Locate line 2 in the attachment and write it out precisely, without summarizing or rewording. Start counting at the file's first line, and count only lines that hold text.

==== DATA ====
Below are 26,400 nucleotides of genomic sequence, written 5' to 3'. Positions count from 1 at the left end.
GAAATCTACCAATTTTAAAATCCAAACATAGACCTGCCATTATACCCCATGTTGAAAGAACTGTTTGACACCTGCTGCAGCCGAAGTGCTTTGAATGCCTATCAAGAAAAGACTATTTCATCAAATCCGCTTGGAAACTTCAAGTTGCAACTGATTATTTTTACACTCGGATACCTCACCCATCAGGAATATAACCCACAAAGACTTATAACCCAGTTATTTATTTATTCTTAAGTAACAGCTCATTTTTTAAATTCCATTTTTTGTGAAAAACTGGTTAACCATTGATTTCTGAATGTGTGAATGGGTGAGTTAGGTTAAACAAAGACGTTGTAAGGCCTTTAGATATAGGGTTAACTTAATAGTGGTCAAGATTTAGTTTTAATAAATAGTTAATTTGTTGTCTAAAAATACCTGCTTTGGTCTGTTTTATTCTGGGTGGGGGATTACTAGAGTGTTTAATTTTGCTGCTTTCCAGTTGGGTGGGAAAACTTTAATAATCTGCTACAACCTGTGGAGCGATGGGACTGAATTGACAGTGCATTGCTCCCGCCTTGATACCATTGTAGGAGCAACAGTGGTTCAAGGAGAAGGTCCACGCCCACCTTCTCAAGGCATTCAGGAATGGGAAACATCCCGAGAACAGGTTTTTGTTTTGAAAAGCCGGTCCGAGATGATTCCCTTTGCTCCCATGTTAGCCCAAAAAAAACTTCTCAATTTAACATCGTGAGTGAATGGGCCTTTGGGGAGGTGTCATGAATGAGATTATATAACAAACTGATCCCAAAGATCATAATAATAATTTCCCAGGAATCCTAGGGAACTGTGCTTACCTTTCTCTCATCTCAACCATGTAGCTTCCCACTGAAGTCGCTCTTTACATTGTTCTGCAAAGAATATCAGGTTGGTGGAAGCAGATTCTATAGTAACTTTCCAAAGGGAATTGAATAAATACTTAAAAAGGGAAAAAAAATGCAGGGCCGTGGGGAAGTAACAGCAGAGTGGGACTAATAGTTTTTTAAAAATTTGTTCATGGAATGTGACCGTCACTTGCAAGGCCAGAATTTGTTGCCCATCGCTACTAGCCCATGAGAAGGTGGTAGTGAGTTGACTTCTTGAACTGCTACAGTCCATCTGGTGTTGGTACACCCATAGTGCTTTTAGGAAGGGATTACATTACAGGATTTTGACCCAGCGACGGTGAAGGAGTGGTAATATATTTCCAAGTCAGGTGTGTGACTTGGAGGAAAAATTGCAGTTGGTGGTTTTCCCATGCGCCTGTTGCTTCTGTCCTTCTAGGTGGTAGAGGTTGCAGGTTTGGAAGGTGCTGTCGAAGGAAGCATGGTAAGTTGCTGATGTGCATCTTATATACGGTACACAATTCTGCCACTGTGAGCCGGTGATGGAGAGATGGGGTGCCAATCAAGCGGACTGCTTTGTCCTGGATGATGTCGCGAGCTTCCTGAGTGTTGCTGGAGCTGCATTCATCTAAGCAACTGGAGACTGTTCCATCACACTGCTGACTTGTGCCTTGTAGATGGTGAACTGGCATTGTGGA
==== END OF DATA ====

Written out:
GAAATCTACCAATTTTAAAATCCAAACATAGACCTGCCATTATACCCCATGTTGAAAGAACTGTTTGACACCTGCTGCAGCCGAAGTGCTTTGAATGCCTATCAAGAAAAGACTATTTCATCAAATCCGCTTGGAAACTTCAAGTTGCAACTGATTATTTTTACACTCGGATACCTCACCCATCAGGAATATAACCCACAAAGACTTATAACCCAGTTATTTATTTATTCTTAAGTAACAGCTCATTTTTTAAATTCCATTTTTTGTGAAAAACTGGTTAACCATTGATTTCTGAATGTGTGAATGGGTGAGTTAGGTTAAACAAAGACGTTGTAAGGCCTTTAGATATAGGGTTAACTTAATAGTGGTCAAGATTTAGTTTTAATAAATAGTTAATTTGTTGTCTAAAAATACCTGCTTTGGTCTGTTTTATTCTGGGTGGGGGATTACTAGAGTGTTTAATTTTGCTGCTTTCCAGTTGGGTGGGAAAACTTTAATAATCTGCTACAACCTGTGGAGCGATGGGACTGAATTGACAGTGCATTGCTCCCGCCTTGATACCATTGTAGGAGCAACAGTGGTTCAAGGAGAAGGTCCACGCCCACCTTCTCAAGGCATTCAGGAATGGGAAACATCCCGAGAACAGGTTTTTGTTTTGAAAAGCCGGTCCGAGATGATTCCCTTTGCTCCCATGTTAGCCCAAAAAAAACTTCTCAATTTAACATCGTGAGTGAATGGGCCTTTGGGGAGGTGTCATGAATGAGATTATATAACAAACTGATCCCAAAGATCATAATAATAATTTCCCAGGAATCCTAGGGAACTGTGCTTACCTTTCTCTCATCTCAACCATGTAGCTTCCCACTGAAGTCGCTCTTTACATTGTTCTGCAAAGAATATCAGGTTGGTGGAAGCAGATTCTATAGTAACTTTCCAAAGGGAATTGAATAAATACTTAAAAAGGGAAAAAAAATGCAGGGCCGTGGGGAAGTAACAGCAGAGTGGGACTAATAGTTTTTTAAAAATTTGTTCATGGAATGTGACCGTCACTTGCAAGGCCAGAATTTGTTGCCCATCGCTACTAGCCCATGAGAAGGTGGTAGTGAGTTGACTTCTTGAACTGCTACAGTCCATCTGGTGTTGGTACACCCATAGTGCTTTTAGGAAGGGATTACATTACAGGATTTTGACCCAGCGACGGTGAAGGAGTGGTAATATATTTCCAAGTCAGGTGTGTGACTTGGAGGAAAAATTGCAGTTGGTGGTTTTCCCATGCGCCTGTTGCTTCTGTCCTTCTAGGTGGTAGAGGTTGCAGGTTTGGAAGGTGCTGTCGAAGGAAGCATGGTAAGTTGCTGATGTGCATCTTATATACGGTACACAATTCTGCCACTGTGAGCCGGTGATGGAGAGATGGGGTGCCAATCAAGCGGACTGCTTTGTCCTGGATGATGTCGCGAGCTTCCTGAGTGTTGCTGGAGCTGCATTCATCTAAGCAACTGGAGACTGTTCCATCACACTGCTGACTTGTGCCTTGTAGATGGTGAACTGGCATTGTGGA